When I say inactive, I’m classing it as no new content in the last 6 months.
But you should not despair the community may have served its purpose and it may be ready to close. And if that is the case please email firstname.lastname@example.org they can delete it from the system for you.
But if it’s just inactive “Can you bring a dead community back to life?”
The short answer is, yes, because you can always just start from scratch
But before you start you might want to have a look at why it be became inactive in the first place
- Did people just lose interest?
- Did the facilitators lose interest?
- Was the community built around a product or service that is no longer relevant?
If this is still the case. Then maybe it’s worth thanking everyone who has participated in the community and give it a good send off.
But if the answer is No, or sort of. Then maybe there is still hope.
Bringing a dead community back to life isn’t so different from building a community from scratch.
While working on the communities of practice Platform I developed a guide on how to build communities of practice in local government.http://www.slideshare.net/mik0ton/how-to-build-cops-in-local-government
Which I’m in the process of updating for the Knowledge Hub.
But the basic principles are the same and we say there are 5 key ingredients for most Communities (although these do not constitute a full recipe).
- Purpose: a Community needs a clear purpose which is relevant and meaningful to its members. It should specify exactly what the community is for and what will be gained from being part of it.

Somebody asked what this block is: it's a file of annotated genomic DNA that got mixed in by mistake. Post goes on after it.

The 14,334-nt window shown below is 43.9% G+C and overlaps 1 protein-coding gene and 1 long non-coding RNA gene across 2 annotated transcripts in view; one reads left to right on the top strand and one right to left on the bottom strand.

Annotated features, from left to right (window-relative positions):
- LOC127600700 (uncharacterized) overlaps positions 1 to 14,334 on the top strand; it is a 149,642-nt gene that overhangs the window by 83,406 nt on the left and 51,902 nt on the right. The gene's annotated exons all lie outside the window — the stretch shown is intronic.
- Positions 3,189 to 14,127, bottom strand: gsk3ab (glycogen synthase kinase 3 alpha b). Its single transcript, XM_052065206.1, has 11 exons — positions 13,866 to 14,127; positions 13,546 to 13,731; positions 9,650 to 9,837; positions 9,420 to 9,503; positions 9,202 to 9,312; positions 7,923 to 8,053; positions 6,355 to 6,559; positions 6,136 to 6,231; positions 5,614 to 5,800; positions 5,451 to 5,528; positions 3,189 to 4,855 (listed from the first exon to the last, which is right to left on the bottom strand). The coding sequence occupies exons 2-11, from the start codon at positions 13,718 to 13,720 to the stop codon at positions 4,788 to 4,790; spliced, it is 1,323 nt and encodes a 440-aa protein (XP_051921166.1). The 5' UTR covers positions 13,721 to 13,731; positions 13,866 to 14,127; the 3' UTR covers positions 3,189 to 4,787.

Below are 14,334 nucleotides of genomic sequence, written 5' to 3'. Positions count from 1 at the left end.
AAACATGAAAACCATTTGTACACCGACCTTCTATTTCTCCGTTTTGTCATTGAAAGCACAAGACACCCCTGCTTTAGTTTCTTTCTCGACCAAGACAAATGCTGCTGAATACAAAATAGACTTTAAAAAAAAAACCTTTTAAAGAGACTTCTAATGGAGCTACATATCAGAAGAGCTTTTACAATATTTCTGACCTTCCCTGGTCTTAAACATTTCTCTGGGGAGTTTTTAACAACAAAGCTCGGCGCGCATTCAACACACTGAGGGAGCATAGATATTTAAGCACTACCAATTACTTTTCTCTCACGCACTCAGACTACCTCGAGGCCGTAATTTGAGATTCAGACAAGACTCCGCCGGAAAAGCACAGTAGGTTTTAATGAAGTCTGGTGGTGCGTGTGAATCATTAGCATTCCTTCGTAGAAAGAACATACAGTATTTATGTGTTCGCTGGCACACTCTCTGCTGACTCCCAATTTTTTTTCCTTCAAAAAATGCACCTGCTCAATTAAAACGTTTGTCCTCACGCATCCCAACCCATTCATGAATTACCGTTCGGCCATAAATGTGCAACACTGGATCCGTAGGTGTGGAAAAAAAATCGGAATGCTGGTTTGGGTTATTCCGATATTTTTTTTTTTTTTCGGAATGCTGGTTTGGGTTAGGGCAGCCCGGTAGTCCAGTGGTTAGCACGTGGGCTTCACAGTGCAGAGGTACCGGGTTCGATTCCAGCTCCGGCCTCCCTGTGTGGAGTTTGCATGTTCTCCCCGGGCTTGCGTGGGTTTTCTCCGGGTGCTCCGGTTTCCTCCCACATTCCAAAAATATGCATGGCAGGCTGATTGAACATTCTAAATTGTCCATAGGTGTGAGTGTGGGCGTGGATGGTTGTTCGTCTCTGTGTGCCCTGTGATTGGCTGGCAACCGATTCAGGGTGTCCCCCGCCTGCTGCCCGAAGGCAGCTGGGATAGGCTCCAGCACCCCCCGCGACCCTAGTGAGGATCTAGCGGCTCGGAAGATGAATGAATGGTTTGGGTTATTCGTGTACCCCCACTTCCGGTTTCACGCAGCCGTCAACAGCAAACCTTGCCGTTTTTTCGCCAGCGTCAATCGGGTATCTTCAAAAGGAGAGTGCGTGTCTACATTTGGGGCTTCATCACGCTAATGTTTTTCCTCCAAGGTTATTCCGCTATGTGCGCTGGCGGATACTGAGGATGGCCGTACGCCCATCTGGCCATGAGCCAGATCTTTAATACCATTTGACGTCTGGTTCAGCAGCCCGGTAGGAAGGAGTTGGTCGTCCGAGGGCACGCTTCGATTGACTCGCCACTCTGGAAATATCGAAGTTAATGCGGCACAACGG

- Facilitation: every Community should begin with a team of three facilitators as a minimum; they will work together to ensure that the purpose of the community and the needs of the members are being met through a variety of online and offline activities and discussions. They welcome new members and keep the community vibrant and focused.
- Activities: within each Community there are a variety of activities, tools and techniques employed to aid and enhance conversations and the transfer of knowledge.
- Active membership: each community will have active members with a lively interest in sharing knowledge with each other.
- Promotion: ensure high levels of management buy in and promote the Communities ability to help solve daily work challenges
It will definitely be difficult to get the original members to just start being active again. They have probably moved on with all the changes in Local Government over the last year and the community is no longer a part of their life.
But, they may still be interested in subject area that brought them all together in the first place so don’t give up on them yet.
What you have at that point is a lot of potential community members, but no actual community.
What you really want to do is build a strong core that will sustain the community, and grow it out from that core.
So focus on rebuilding relationships with individual people, the same way you would if you were starting a community from scratch.
Find the people who were once active and send them a message, maybe hop on the phone. Start introducing people to each other and build relationships behind the scenes.
As far as what to do about the community that once thrived, that’s hard to say. You might want to start from scratch and invite people to the new community. Or you might be able to leverage the existing content to respark conversations.
So in order to build a self sustaining community, you’ll need to build a strong core around an interest that will live on for a long time.
So go ahead and bring your community back from the dead. Or better yet, build one that will never die.
A big thank you to David Spinks at the CommunityManager.com, for the impeccable timing of his blog which this is based on.